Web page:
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April 19, 1965


JAMA. 1965;192(3):246-247. doi:10.1001/jama.1965.03080160066018

Extreme cold has long been recognized to have potent effects on the human body. Although observed in the past, the effects of freezing human tissues were not translated into therapeutic possibilities. Baron Larrey, for example, reported the distinct division between frozen and unfrozen tissues, remarking that "the gangrene is circumscribed, and a line of separation formed between the dead and the living parts."1 Current researchers have used this phenomenon, which is even more prominent when freezing is the result of supercooling, in techniques involving many different parts of the body.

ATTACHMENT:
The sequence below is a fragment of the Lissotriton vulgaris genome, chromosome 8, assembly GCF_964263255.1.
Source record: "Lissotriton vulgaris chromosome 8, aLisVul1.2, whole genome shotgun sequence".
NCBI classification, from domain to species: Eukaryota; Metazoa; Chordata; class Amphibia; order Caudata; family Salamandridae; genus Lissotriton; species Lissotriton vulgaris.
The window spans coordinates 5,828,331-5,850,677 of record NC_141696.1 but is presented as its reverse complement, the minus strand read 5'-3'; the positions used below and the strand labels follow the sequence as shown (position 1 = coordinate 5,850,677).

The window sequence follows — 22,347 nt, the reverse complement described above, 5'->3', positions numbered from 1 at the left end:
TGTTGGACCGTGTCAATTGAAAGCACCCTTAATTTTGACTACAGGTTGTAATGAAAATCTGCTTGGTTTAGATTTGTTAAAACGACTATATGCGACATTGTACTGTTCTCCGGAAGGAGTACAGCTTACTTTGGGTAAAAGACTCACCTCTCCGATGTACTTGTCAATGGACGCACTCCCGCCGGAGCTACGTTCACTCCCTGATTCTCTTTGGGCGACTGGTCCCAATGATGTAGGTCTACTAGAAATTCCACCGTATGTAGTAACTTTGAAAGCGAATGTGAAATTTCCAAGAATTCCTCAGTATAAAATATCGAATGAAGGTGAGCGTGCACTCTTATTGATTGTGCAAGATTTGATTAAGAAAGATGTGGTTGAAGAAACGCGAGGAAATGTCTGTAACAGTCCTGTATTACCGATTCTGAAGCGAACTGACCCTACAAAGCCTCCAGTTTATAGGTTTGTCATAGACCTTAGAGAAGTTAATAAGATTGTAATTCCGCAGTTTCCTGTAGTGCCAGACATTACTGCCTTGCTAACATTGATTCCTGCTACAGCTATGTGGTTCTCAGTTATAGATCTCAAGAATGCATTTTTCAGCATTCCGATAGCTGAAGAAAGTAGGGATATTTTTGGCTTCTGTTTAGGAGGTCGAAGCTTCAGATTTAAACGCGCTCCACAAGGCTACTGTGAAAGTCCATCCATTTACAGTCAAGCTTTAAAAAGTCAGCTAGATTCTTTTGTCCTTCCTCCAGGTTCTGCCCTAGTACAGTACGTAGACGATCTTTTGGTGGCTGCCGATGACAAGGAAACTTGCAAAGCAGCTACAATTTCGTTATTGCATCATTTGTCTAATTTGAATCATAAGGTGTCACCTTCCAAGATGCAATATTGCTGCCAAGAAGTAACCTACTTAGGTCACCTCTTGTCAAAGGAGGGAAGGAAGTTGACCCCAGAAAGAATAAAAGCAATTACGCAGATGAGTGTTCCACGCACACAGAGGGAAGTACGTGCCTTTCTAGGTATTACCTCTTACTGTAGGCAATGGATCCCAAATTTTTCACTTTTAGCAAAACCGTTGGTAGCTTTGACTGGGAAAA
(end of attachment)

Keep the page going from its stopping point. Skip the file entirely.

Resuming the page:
Now ophthalmologists are using supercooled freezing techniques as a satisfactory method for extraction of the crystalline lens affected by cataract.2 Bellows reports that, with carbon dioxide as the cooling material, the lens can be extracted by freezing no more than the capsule, at the area of contact, and the lens substance lying immediately underneath it. Ice crystals form